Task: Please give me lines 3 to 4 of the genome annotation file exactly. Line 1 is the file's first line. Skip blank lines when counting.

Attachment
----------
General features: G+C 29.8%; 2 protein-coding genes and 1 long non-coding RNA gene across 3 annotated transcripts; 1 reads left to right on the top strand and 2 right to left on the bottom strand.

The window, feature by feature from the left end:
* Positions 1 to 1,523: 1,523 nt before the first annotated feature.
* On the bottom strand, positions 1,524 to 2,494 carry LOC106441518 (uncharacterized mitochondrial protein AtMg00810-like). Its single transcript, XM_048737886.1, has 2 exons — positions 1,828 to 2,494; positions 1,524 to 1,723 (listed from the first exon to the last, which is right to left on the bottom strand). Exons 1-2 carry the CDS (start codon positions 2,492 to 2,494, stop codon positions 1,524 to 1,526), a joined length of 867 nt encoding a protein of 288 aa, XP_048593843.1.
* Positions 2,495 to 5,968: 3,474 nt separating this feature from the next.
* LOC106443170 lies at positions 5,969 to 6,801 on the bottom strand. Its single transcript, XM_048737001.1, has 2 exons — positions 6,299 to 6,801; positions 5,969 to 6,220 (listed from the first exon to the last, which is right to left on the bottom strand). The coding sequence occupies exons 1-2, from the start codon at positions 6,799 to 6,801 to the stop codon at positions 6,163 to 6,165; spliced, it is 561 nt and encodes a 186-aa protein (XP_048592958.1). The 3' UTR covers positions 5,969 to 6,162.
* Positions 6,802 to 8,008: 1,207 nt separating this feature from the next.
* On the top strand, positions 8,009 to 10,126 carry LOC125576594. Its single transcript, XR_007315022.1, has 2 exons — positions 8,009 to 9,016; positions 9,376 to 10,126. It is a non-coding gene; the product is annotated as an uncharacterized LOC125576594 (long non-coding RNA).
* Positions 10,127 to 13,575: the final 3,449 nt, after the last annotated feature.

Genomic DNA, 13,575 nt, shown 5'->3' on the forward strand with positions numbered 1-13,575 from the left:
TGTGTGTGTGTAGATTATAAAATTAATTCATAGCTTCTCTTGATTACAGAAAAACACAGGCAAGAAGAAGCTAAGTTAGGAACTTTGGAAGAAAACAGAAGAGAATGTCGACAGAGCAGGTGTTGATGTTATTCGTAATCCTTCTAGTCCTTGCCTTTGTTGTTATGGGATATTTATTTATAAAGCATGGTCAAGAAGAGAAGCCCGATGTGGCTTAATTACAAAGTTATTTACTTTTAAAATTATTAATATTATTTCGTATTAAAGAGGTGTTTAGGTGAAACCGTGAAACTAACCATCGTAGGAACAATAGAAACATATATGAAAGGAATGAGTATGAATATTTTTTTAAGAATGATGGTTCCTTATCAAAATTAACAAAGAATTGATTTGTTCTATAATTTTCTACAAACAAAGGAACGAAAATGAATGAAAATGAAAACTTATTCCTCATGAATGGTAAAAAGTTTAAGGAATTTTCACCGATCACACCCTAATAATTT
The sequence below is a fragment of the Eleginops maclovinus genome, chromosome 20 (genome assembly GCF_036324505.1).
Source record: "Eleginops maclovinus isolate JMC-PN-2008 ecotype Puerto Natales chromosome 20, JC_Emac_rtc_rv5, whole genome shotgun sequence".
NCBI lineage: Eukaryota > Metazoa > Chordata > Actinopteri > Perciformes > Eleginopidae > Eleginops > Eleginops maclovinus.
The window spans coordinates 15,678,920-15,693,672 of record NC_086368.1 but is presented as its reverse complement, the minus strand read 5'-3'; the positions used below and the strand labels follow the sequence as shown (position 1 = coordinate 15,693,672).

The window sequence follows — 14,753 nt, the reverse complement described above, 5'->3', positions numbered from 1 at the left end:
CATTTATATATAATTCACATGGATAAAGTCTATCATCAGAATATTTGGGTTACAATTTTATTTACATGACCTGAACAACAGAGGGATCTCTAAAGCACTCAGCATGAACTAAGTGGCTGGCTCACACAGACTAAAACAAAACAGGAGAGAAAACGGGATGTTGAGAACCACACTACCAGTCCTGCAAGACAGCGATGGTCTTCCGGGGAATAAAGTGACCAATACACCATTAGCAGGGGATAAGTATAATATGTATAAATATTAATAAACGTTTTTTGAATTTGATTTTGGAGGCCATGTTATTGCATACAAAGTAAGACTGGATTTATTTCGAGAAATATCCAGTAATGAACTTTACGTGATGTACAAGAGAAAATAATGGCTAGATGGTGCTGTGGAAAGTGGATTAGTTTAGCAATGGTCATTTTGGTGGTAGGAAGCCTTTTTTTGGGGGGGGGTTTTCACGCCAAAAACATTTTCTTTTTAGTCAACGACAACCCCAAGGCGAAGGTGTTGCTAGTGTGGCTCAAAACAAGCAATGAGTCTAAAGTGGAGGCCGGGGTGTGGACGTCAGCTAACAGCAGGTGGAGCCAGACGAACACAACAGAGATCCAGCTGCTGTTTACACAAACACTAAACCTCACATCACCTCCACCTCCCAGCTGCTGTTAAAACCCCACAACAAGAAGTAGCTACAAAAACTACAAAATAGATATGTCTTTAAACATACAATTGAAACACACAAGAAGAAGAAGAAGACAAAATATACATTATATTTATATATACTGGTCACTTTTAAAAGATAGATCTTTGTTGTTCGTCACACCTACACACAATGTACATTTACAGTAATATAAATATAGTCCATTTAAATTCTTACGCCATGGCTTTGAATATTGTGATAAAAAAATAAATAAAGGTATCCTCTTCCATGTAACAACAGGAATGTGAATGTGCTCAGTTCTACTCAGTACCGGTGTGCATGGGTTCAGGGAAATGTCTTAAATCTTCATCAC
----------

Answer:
* Positions 1 to 1,523: 1,523 nt before the first annotated feature.
* On the bottom strand, positions 1,524 to 2,494 carry LOC106441518 (uncharacterized mitochondrial protein AtMg00810-like). Its single transcript, XM_048737886.1, has 2 exons — positions 1,828 to 2,494; positions 1,524 to 1,723 (listed from the first exon to the last, which is right to left on the bottom strand). Exons 1-2 carry the CDS (start codon positions 2,492 to 2,494, stop codon positions 1,524 to 1,526), a joined length of 867 nt encoding a protein of 288 aa, XP_048593843.1.